The FASB tentatively decided not to provide any alternative recognition, measurement, disclosure, presentation, or transition guidance for nonpublic business entities as part of its leasing project, except for the previously discussed practical expedient that would allow nonpublic business entities to use a risk-free rate to measure lease liabilities.

Financial statements of not-for-profit entities

The Board decided that the comment period for its proposal to improve financial statement presentation for not-for-profit entities will be 120 days from the date the proposed guidance is issued. The Board expects to issue the proposed guidance on April 23, 2015.

Technical corrections

Based on stakeholder feedback, the Board decided to make some additional amendments, and not to pursue certain proposed amendments, to the Codification as part of its latest technical corrections project. The objective of the technical corrections project is to clarify, correct unintended application of, or make minor improvements to existing guidance in the Codification. The proposed technical corrections would be effective for all entities in annual periods beginning after December 15, 2015 and in interim periods within those annual periods. Early adoption would be permitted.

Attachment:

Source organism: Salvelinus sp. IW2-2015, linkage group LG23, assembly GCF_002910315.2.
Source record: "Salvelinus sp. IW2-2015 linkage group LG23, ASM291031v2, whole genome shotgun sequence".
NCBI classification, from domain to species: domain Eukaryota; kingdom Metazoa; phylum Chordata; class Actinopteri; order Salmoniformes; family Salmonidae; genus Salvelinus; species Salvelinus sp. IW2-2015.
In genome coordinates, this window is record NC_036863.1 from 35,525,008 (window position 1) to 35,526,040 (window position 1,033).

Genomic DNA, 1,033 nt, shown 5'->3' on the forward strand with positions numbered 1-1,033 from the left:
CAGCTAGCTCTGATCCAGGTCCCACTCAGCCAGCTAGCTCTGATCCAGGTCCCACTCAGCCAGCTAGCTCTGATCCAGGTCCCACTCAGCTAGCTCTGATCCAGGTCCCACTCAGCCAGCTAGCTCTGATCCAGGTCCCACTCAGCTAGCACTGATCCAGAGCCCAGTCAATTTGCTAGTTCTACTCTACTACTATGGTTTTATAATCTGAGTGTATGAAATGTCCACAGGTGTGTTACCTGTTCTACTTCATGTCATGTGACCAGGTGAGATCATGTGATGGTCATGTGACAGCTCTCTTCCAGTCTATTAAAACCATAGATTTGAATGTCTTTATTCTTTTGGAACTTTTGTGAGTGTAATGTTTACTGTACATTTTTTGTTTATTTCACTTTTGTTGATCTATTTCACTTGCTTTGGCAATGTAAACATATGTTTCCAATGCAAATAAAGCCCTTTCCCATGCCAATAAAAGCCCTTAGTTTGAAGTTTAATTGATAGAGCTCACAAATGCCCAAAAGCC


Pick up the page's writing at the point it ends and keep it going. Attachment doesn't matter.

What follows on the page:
FAF issues strategic plan The Financial Accounting Foundation (FAF) published its strategic plan to describe the long-range vision, mission, and strategic goals for itself and the two standard setters it oversees: the FASB and GASB.

Vision The vision for the FASB and GASB is to set the highest quality accounting standards through a comprehensive process that exemplifies a commitment to integrity, objectivity, independence, transparency, inclusiveness, and leadership. High quality accounting standards promote the reporting of financial information that is relevant, representationally faithful, understandable, verifiable, timely, and comparable. In addition, high quality accounting standards provide sufficient benefits to justify their implementation costs.